Author Archives: Floyd A. Reed

Nothing in biology makes sense...or does it?

Theodosius Dobzhansky (1900-1975) was a very influential geneticist and one of the architects of the modern synthesis of genetics and evolutionary biology; I heard that he also liked to make French-toast for breakfast.  He is in my academic lineage as my Ph.D. advisor's advisor's advisor's advisor---sort of my academic great-great-grandfather.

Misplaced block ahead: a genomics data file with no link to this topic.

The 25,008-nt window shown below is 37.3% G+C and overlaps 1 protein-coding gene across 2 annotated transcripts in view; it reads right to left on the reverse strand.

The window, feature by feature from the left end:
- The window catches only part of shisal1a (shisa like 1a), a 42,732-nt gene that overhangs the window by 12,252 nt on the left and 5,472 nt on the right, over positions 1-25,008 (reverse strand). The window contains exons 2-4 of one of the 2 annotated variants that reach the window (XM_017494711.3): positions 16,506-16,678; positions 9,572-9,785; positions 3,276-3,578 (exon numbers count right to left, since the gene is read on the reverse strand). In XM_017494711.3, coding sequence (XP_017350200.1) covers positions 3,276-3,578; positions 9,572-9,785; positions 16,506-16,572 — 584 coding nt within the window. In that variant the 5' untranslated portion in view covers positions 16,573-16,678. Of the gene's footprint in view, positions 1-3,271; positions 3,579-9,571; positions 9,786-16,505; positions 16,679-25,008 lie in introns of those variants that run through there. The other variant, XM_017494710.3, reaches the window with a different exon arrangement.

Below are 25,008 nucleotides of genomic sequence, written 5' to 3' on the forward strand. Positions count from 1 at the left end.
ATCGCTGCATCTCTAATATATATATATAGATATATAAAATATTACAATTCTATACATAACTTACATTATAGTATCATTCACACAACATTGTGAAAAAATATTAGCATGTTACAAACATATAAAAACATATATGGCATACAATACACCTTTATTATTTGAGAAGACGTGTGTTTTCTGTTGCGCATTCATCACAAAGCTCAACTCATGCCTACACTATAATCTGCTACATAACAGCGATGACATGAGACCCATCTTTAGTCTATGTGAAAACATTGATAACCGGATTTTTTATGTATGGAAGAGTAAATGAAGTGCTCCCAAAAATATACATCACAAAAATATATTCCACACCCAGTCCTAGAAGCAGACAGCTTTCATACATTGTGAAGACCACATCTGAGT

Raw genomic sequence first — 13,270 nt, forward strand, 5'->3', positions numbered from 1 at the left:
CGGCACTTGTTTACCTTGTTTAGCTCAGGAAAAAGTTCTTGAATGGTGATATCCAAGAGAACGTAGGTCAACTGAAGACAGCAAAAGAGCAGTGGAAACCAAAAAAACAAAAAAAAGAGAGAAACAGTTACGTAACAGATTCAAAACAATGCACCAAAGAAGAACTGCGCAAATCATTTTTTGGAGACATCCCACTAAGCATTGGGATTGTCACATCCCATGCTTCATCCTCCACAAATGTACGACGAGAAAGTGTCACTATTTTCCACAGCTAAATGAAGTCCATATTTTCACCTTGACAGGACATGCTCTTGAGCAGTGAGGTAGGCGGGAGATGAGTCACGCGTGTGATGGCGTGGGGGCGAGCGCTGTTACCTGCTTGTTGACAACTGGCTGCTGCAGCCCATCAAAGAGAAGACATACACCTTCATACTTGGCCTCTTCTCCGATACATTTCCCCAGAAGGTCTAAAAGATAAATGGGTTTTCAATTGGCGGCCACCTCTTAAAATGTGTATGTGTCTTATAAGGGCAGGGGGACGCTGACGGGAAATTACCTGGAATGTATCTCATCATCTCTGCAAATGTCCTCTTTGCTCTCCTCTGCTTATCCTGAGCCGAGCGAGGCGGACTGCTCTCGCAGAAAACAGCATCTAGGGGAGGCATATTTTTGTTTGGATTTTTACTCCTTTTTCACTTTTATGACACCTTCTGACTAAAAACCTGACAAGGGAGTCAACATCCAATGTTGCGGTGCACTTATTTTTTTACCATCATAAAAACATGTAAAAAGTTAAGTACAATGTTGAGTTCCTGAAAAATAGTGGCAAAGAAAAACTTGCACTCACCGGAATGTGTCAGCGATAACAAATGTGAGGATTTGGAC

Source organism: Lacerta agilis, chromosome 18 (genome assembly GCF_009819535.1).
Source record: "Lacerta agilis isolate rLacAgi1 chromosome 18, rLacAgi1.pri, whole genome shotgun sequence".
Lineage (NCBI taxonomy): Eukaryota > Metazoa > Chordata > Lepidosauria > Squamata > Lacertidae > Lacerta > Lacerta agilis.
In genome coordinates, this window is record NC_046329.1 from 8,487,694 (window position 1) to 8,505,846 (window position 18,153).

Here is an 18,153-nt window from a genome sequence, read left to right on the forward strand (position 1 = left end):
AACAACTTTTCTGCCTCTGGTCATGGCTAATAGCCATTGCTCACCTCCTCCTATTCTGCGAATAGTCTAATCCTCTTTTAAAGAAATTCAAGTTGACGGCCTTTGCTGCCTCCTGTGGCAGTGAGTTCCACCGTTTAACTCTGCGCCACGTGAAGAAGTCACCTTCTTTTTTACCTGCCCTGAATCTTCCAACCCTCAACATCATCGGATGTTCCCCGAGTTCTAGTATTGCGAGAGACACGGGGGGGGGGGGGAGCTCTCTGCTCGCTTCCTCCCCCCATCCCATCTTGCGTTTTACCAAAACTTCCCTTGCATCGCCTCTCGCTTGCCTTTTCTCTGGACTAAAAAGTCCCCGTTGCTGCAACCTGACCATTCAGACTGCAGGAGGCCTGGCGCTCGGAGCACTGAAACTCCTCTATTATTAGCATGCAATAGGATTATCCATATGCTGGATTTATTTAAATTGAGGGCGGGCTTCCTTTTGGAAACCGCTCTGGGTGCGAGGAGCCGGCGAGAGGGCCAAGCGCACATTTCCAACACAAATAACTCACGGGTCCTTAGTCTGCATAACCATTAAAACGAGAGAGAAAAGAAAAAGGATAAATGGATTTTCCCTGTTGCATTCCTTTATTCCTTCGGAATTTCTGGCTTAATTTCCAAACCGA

There is a famous essay he wrote in 1973 that is widely quoted and referenced; "Nothing in Biology Makes Sense Except in the Light of Evolution" (The American Biology Teacher 35:125-129).  This is repeated over and over in the literature, grant applications, department and lab websites, and class teaching materials, etc., dare I say it, ad nauseum (e.g., Varki, A. (2006). Nothing in glycobiology makes sense, except in the light of evolution. Cell, 126(5), 841-845; Valas, R. E., Yang, S., & Bourne, P. E. (2009). Nothing about protein structure classification makes sense except in the light of evolution. Current Opinion in Structural Biology, 19(3), 329-334; Seyfried, T. N. (2012). Nothing in cancer biology makes sense except in the light of evolution. Cancer as a Metabolic Disease: On the Origin, Management and Prevention of Cancer, 261-275).